Vague statistics and over-promising may be the demise to this potential prospect. Because they are candid with their own experiences, encourage questions relating to the pitch, either from an angle of what the pitch is not clarifying or from the perspective of what is leading them from their current supplier.

          The Strong, Silent Type

          Different from the security-driven type, they force the salesperson to do all the work. The entire “dog-and-pony show” does not sit well; they are neck deep in their own duties than to be concerned either with a proposal or information toward a solution. Uncooperative in answering questions, even closed-ended, they are a challenge to the salesperson and the salesperson’s assertions.
          Solution: The significant key is being completely prepared not to waste the customer’s time. Understanding they would rather be doing something else, keep your pitch as short as possible without losing any of the important points to their needs.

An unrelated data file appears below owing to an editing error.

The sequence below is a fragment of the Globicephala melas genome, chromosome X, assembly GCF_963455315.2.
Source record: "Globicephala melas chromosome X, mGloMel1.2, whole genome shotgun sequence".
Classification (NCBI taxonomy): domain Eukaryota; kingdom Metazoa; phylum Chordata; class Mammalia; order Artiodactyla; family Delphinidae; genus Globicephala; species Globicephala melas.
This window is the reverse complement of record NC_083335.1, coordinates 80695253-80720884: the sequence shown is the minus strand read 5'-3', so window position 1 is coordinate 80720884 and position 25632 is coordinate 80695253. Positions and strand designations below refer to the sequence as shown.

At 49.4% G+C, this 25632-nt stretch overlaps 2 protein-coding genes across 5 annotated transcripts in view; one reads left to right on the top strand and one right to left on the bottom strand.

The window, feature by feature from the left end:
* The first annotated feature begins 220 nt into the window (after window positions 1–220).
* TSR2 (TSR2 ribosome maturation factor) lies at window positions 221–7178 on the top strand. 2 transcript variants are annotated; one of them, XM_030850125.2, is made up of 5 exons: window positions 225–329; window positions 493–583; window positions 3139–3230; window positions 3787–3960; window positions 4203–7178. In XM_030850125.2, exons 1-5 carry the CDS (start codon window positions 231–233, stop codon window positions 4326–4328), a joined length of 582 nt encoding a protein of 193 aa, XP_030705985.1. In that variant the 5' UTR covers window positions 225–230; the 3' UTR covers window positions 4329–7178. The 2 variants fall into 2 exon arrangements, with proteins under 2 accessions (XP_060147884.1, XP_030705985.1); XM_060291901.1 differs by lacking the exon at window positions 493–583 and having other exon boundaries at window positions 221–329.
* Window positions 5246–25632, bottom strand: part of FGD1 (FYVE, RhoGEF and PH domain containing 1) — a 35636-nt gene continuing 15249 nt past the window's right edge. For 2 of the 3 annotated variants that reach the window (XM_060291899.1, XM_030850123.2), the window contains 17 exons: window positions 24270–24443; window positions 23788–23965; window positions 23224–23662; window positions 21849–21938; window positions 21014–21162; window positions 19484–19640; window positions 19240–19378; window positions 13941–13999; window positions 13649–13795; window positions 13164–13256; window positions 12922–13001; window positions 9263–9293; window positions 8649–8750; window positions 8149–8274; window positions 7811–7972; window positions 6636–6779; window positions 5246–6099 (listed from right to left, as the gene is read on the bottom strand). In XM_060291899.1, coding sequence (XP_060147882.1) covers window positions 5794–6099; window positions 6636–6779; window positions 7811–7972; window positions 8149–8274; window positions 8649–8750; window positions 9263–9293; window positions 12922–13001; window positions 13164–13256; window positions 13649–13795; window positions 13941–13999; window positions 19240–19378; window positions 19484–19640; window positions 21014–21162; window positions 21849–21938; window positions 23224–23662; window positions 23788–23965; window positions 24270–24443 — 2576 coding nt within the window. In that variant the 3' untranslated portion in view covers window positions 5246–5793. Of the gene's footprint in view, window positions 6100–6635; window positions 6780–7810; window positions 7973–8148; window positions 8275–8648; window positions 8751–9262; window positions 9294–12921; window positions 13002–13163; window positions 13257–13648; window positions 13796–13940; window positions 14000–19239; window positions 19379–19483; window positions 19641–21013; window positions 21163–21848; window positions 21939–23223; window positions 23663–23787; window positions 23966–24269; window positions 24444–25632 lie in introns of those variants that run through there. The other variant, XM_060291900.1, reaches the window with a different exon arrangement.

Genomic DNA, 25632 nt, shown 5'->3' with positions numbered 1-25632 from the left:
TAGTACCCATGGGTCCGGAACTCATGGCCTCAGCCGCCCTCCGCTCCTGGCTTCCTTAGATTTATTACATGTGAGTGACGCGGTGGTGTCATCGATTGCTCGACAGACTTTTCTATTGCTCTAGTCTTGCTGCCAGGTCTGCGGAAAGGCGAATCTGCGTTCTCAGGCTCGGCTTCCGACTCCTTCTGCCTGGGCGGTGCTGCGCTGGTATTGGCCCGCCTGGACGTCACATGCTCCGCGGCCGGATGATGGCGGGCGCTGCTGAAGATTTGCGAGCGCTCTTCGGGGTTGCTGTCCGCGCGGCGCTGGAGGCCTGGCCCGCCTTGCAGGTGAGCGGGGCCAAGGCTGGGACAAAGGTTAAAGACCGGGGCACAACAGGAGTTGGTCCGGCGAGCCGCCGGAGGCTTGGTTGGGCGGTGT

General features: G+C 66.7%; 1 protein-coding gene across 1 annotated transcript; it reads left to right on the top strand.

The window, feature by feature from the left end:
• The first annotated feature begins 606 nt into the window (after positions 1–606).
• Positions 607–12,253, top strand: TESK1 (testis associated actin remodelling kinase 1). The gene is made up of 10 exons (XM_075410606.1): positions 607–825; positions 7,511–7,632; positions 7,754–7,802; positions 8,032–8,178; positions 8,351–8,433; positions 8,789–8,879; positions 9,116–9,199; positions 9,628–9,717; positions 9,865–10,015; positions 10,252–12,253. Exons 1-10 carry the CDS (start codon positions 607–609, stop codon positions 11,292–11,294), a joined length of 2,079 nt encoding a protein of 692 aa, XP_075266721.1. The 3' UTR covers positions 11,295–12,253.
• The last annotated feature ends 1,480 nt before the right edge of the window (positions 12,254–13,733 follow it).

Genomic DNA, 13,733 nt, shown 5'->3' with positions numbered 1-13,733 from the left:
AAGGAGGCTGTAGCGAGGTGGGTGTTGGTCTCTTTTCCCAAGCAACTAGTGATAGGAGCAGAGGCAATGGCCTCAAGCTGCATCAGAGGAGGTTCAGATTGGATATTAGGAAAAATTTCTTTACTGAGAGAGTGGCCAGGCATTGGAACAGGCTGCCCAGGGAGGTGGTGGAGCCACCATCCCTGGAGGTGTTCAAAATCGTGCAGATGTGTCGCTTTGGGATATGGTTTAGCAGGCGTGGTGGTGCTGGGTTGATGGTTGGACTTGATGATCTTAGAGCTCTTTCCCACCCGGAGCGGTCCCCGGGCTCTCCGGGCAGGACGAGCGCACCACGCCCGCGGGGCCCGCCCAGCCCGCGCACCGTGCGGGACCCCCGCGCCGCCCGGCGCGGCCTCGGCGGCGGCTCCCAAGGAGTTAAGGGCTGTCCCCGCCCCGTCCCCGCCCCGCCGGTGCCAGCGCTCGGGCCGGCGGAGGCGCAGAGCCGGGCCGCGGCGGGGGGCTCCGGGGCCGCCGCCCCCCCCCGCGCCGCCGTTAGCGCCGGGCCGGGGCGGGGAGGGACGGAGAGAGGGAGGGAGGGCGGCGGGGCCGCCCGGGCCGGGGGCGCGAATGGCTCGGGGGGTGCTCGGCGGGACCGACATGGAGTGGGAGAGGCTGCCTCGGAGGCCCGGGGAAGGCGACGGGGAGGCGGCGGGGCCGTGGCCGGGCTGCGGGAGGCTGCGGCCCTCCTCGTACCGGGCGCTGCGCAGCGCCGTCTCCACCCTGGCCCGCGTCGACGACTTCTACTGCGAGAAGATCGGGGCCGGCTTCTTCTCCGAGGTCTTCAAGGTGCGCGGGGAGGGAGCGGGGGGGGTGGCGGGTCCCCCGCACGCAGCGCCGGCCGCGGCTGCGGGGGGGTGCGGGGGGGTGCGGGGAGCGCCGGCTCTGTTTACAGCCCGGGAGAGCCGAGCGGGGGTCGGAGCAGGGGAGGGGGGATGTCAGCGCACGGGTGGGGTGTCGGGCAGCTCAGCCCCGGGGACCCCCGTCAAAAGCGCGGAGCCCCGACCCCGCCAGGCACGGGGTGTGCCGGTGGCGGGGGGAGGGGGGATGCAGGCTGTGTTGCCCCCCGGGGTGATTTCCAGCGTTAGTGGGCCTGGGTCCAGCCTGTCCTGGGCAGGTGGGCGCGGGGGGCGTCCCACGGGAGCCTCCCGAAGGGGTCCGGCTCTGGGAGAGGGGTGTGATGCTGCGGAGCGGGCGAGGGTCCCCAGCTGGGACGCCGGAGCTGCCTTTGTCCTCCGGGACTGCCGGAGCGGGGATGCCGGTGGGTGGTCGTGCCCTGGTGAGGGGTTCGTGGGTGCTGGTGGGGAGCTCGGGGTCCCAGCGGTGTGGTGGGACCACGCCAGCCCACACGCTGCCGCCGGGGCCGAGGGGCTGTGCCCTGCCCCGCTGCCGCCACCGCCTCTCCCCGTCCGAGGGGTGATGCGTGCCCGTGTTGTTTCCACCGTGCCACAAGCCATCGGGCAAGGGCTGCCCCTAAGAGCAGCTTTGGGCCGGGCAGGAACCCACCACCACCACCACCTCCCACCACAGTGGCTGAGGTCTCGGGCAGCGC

Since they tend to ask or to answer little questions, be clear-minded to your objective. A good direction can be to draw the customer into a dialogue of conversation from their experiences relating to the product. Time is critical to them so if the product or service can save time or workload, use this.

          The “I Can Get It Cheaper Somewhere Else” TypeCheaper

          This is self explanatory: always insisting they know somewhere else it is cheaper or they have a current supplier that provides a discount.
          SolutionEarly in my experiences, I usually shuffled this type deeper in my pipeline, but I began to understand that I already knew exactly how to proceed: let the product and objective data speak for itself.
          Get information before you start into your product or pitch, especially the price they believe, or can get it at. This is a classic “pay for what you get.” The more information they can provide can lead you to research on the competitor. Display the true value they are getting with their current supplier versus the benefits from your prospective item.
          Their current supplier might be cheaper, but calculate how much they lose if their orders are incorrect, late, or have no customer support, for example.